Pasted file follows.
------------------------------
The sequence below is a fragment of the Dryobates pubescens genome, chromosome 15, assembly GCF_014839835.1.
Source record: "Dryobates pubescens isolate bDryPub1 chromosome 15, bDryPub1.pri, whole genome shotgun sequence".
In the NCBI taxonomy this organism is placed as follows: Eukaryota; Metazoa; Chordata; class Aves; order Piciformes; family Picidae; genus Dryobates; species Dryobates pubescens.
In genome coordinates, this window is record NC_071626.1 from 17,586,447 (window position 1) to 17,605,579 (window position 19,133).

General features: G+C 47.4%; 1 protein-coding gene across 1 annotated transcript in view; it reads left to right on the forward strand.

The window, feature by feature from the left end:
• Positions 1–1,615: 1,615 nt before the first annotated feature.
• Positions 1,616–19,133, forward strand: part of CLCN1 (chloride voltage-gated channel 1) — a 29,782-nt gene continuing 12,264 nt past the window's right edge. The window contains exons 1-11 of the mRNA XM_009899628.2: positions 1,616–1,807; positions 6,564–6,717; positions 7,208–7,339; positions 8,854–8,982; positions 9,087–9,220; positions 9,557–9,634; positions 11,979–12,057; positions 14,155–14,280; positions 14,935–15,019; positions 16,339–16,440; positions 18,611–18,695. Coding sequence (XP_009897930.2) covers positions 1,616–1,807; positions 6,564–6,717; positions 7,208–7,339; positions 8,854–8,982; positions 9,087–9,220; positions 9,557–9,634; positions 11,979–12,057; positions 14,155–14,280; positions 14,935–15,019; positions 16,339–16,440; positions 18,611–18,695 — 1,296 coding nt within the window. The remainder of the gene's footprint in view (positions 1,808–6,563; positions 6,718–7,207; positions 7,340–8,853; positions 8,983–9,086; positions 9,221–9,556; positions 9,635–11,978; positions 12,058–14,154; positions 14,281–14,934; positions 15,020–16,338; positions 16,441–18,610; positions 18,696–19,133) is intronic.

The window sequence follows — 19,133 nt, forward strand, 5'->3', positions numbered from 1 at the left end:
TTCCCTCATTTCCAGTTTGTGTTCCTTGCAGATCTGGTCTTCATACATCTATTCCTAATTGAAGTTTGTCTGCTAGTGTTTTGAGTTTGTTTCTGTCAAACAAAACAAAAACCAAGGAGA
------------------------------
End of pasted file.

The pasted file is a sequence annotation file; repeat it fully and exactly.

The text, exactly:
The sequence below is a fragment of the Dryobates pubescens genome, chromosome 15, assembly GCF_014839835.1.
Source record: "Dryobates pubescens isolate bDryPub1 chromosome 15, bDryPub1.pri, whole genome shotgun sequence".
In the NCBI taxonomy this organism is placed as follows: Eukaryota; Metazoa; Chordata; class Aves; order Piciformes; family Picidae; genus Dryobates; species Dryobates pubescens.
In genome coordinates, this window is record NC_071626.1 from 17,586,447 (window position 1) to 17,605,579 (window position 19,133).

General features: G+C 47.4%; 1 protein-coding gene across 1 annotated transcript in view; it reads left to right on the forward strand.

The window, feature by feature from the left end:
• Positions 1–1,615: 1,615 nt before the first annotated feature.
• Positions 1,616–19,133, forward strand: part of CLCN1 (chloride voltage-gated channel 1) — a 29,782-nt gene continuing 12,264 nt past the window's right edge. The window contains exons 1-11 of the mRNA XM_009899628.2: positions 1,616–1,807; positions 6,564–6,717; positions 7,208–7,339; positions 8,854–8,982; positions 9,087–9,220; positions 9,557–9,634; positions 11,979–12,057; positions 14,155–14,280; positions 14,935–15,019; positions 16,339–16,440; positions 18,611–18,695. Coding sequence (XP_009897930.2) covers positions 1,616–1,807; positions 6,564–6,717; positions 7,208–7,339; positions 8,854–8,982; positions 9,087–9,220; positions 9,557–9,634; positions 11,979–12,057; positions 14,155–14,280; positions 14,935–15,019; positions 16,339–16,440; positions 18,611–18,695 — 1,296 coding nt within the window. The remainder of the gene's footprint in view (positions 1,808–6,563; positions 6,718–7,207; positions 7,340–8,853; positions 8,983–9,086; positions 9,221–9,556; positions 9,635–11,978; positions 12,058–14,154; positions 14,281–14,934; positions 15,020–16,338; positions 16,441–18,610; positions 18,696–19,133) is intronic.

The window sequence follows — 19,133 nt, forward strand, 5'->3', positions numbered from 1 at the left end:
TTCCCTCATTTCCAGTTTGTGTTCCTTGCAGATCTGGTCTTCATACATCTATTCCTAATTGAAGTTTGTCTGCTAGTGTTTTGAGTTTGTTTCTGTCAAACAAAACAAAAACCAAGGAGA